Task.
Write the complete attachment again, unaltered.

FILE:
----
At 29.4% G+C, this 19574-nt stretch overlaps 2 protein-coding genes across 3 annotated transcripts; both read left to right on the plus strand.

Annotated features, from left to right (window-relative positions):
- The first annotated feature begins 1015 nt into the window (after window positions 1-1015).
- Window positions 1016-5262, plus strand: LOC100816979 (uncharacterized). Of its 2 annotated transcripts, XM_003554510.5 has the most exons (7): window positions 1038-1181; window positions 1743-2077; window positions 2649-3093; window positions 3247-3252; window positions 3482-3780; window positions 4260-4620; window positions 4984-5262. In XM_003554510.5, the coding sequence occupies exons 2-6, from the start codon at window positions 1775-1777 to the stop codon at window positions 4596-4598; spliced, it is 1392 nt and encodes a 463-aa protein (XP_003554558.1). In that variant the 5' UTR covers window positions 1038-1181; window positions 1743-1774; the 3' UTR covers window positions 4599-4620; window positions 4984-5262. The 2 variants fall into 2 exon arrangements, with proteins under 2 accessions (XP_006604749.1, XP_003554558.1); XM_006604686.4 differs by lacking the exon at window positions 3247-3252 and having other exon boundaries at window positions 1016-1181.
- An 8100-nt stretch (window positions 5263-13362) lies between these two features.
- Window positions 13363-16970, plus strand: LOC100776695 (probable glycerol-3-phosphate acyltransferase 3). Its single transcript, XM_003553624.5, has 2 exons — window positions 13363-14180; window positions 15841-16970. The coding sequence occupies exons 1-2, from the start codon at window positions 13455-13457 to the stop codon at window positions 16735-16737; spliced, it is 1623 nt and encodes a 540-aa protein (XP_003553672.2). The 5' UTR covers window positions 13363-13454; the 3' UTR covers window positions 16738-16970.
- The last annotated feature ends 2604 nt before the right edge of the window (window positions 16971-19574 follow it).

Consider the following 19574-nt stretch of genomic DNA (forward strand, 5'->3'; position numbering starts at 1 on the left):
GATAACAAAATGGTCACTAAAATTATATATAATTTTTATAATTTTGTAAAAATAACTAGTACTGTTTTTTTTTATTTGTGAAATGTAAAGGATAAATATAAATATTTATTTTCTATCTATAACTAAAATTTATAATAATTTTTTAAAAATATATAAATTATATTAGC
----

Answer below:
At 29.4% G+C, this 19574-nt stretch overlaps 2 protein-coding genes across 3 annotated transcripts; both read left to right on the plus strand.

Annotated features, from left to right (window-relative positions):
- The first annotated feature begins 1015 nt into the window (after window positions 1-1015).
- Window positions 1016-5262, plus strand: LOC100816979 (uncharacterized). Of its 2 annotated transcripts, XM_003554510.5 has the most exons (7): window positions 1038-1181; window positions 1743-2077; window positions 2649-3093; window positions 3247-3252; window positions 3482-3780; window positions 4260-4620; window positions 4984-5262. In XM_003554510.5, the coding sequence occupies exons 2-6, from the start codon at window positions 1775-1777 to the stop codon at window positions 4596-4598; spliced, it is 1392 nt and encodes a 463-aa protein (XP_003554558.1). In that variant the 5' UTR covers window positions 1038-1181; window positions 1743-1774; the 3' UTR covers window positions 4599-4620; window positions 4984-5262. The 2 variants fall into 2 exon arrangements, with proteins under 2 accessions (XP_006604749.1, XP_003554558.1); XM_006604686.4 differs by lacking the exon at window positions 3247-3252 and having other exon boundaries at window positions 1016-1181.
- An 8100-nt stretch (window positions 5263-13362) lies between these two features.
- Window positions 13363-16970, plus strand: LOC100776695 (probable glycerol-3-phosphate acyltransferase 3). Its single transcript, XM_003553624.5, has 2 exons — window positions 13363-14180; window positions 15841-16970. The coding sequence occupies exons 1-2, from the start codon at window positions 13455-13457 to the stop codon at window positions 16735-16737; spliced, it is 1623 nt and encodes a 540-aa protein (XP_003553672.2). The 5' UTR covers window positions 13363-13454; the 3' UTR covers window positions 16738-16970.
- The last annotated feature ends 2604 nt before the right edge of the window (window positions 16971-19574 follow it).

Consider the following 19574-nt stretch of genomic DNA (forward strand, 5'->3'; position numbering starts at 1 on the left):
GATAACAAAATGGTCACTAAAATTATATATAATTTTTATAATTTTGTAAAAATAACTAGTACTGTTTTTTTTTATTTGTGAAATGTAAAGGATAAATATAAATATTTATTTTCTATCTATAACTAAAATTTATAATAATTTTTTAAAAATATATAAATTATATTAGC